by Ian Beynon, Kevin J. Bezant
Digital Integration
Your Sinclair Issue 28, April 1988   page(s) 44

It's so well camouflaged, it takes the pilot three hours to find it every morning! it's so secret, even the Americans don't know it exists, and they built it! But DI do, and they've chosen it as the subject of their latest wacko simulation - Advanced Tactical Fighter.

As usual, you're the pilot and it's your job to make sure We win and They don't. The battle is taking place on a global scale, and you can whizz around the continents wiping out the enemy's positions, so your guys can move in and take over. Major targets include factories, land and sea forces and bases, all of which affect Their performance.

For a change, in ATF you actually see your plane on the screen in front of you, skimming along, twelve pixels off the ground. The 3D landscape scrolls past at an enormous speed, and you'll be grateful for the terrain-following radar which should prevent any arguments with hills.

The hardware at your disposal consists of the normal machine gun and two types of missile, one automatically guided by your on-board computer. As well as coping with the hosts of enemy interceptors which swarm around you, you'll also have to deal with SAMs, which luckily are easily jammed.

Even if you've been bored with flight alms in the past, ATF may well be worth a look. Flying controls are minimal, leaving your hands free for downing baddies and generally enjoying the flight. There is even a choice of skill levels for real namby pambies, and landing's automatic too. What more could you ask for?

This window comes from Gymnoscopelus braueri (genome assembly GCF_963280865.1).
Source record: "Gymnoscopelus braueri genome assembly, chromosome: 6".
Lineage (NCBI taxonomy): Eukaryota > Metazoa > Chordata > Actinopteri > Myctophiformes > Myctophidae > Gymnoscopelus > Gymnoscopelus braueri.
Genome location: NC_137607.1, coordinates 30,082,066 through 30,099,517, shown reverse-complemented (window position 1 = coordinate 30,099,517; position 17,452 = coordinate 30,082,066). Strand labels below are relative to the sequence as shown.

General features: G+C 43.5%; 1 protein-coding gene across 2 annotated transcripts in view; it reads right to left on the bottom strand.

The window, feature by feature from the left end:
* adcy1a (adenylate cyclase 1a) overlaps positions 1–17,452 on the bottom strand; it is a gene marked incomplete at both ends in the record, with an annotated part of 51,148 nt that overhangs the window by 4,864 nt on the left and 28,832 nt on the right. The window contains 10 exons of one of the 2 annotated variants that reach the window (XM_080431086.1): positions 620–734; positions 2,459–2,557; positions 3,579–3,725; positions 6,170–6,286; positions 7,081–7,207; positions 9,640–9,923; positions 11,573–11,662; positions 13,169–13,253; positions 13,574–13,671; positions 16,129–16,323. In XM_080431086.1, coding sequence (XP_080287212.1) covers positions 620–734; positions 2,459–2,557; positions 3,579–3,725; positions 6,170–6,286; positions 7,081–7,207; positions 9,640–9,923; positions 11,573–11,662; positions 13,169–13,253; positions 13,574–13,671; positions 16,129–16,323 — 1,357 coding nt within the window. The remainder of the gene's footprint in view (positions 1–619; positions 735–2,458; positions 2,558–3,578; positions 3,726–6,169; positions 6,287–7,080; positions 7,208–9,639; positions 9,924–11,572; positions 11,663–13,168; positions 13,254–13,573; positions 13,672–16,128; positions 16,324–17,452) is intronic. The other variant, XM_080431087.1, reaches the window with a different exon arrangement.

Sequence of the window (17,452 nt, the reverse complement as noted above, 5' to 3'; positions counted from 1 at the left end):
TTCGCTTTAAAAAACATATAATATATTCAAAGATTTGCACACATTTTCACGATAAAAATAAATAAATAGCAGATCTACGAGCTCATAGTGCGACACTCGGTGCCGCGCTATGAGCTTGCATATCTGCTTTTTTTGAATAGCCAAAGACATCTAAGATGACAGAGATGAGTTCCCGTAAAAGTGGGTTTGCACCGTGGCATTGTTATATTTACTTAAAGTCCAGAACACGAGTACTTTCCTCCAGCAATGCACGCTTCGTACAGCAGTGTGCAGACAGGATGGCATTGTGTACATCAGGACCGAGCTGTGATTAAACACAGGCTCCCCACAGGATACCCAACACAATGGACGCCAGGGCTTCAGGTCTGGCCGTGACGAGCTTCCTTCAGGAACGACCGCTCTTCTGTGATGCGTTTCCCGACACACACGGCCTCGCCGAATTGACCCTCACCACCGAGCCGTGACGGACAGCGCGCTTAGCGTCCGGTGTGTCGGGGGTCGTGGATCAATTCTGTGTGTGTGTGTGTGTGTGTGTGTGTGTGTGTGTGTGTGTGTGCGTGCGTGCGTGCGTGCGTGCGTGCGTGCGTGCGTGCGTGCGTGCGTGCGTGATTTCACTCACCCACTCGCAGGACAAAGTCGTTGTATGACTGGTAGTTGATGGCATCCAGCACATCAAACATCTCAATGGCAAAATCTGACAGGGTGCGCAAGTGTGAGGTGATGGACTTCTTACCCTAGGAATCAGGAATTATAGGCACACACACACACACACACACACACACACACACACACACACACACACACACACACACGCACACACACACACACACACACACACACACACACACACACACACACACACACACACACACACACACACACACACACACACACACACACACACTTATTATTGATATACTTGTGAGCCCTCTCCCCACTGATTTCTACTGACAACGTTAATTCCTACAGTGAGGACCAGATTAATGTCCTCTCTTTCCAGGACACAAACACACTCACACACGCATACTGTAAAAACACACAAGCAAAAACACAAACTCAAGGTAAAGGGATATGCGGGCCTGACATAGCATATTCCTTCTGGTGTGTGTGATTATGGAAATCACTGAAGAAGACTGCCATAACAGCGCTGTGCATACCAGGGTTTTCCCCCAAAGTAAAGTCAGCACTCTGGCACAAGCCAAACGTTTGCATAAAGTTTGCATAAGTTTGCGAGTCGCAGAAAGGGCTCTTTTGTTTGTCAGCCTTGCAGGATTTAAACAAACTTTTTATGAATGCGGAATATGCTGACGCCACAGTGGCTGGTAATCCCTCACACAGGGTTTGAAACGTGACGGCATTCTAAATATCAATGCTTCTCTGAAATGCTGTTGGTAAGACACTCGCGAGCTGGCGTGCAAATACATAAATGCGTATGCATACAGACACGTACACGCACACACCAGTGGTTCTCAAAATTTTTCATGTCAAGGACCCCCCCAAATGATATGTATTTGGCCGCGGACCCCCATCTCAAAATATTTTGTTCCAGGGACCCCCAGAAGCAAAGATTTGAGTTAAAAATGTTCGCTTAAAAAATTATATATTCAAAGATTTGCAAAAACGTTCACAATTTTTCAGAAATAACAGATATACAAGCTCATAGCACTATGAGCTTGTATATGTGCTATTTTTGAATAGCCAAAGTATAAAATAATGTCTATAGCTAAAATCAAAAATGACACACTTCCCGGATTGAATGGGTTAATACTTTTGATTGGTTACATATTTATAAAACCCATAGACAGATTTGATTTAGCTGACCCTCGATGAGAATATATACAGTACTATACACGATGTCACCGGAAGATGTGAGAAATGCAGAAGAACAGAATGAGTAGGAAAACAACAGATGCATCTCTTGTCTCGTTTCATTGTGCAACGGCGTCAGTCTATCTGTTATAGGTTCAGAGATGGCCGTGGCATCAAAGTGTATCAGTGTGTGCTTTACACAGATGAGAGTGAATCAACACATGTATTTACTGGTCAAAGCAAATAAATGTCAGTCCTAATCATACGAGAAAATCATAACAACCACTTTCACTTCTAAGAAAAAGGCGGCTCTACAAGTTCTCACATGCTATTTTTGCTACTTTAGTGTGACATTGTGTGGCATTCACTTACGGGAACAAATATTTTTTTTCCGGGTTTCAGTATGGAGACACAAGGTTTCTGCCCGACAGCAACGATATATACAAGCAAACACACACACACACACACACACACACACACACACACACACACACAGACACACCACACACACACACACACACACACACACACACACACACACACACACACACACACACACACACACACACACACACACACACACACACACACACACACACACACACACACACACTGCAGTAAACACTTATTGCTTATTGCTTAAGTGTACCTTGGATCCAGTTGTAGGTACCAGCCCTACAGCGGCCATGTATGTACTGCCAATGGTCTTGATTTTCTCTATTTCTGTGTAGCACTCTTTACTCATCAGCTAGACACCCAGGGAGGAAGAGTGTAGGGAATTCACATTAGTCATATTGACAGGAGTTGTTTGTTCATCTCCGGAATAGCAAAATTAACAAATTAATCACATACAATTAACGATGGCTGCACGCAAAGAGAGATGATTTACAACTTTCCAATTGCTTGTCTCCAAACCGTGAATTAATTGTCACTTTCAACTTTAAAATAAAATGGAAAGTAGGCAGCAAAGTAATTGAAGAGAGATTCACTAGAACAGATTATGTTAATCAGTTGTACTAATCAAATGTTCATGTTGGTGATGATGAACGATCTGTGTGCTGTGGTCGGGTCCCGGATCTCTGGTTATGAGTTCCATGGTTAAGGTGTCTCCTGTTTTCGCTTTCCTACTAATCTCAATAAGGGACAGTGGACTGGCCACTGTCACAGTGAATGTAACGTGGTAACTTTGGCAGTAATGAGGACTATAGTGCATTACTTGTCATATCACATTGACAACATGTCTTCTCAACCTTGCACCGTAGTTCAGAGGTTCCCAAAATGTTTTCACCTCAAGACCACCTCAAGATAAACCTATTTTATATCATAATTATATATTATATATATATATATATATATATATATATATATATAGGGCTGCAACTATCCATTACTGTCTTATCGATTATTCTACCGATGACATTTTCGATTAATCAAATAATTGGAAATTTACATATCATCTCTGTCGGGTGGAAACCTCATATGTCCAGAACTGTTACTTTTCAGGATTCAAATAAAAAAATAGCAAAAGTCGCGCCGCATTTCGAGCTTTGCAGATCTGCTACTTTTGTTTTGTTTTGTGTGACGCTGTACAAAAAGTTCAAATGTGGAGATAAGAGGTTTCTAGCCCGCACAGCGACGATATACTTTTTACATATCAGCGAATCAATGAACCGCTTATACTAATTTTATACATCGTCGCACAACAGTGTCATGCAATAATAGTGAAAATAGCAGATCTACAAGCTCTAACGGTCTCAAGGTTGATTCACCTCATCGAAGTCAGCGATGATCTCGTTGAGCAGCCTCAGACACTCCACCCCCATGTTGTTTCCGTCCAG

However, all good things must come to an end, (even this review eventually!) and if you don't watch out, you'll find your aircraft getting more and more knackered as the bullets and missiles pile into it. Sooner or later it gives up the ghost completely and you're just another statistic. (Moving, huh?)

The only real snag with this one is that it all gets a bit samey after a while. Fortunately you can then move up a gear, as ATF, unusually for this sort of game, also has a distinct strategy feel - with the 8 billion page manual to boot (Oi! Shouldn't we be doing this one then? O & A). There's a massive task ahead of you, and the incentive to finish it should keep you going for some time.

A year of design and programming has gone into ATF, and it shows. If not quite as revolutionary as previous DI efforts, it's still a worthy release.

Graphics: 8/10
Playability: 8/10
Value For Money: 7/10
Addictiveness: 8/10
Overall: 8/10

Summary: An interesting hybrid of blast 'em up and strategy game masquerading as a flight simulation, with fine and fast graphics.

Transcript by Chris Bourne

Your Sinclair - Article Re-review Issue 58, October 1990   page(s) 27

Here's the first one of these looking-at-it-from-behind ones, and it's easily the best of its type around. You're in one of these Stealth Plane things, but, spookily enough, you actually get to see it on the screen in front of you, with the landscape undulating underneath. Hills and dippy bits are shown by grid line thingies which bend around. The trouble is that you can only do left and right turns and go up and down a bit - no rolls or loops. In fact, you don't even have to do this half the tine as you can switch on your terrain-following radar and let the plane do it for you. Opposition is provided by planes which swoop around you, hopefully flying straight into your line of fire. (They invariably do.) It's not the most stimulating game around combat-wise then, but underneath all this blatant aracdeyness lurks a strong strategic element where you've got to destroy certain targets and eventually win a war. All this happens over a huge map - lots of islands with sea between them. ATF isn;t really a flight sim at all, but it's pretty good fun (for a while) all the same.

The View: 77%
Realism: 54%
Dakka Factor: 75%
Net Weight: 61%
Overall: 70%

Transcript by Chris Bourne

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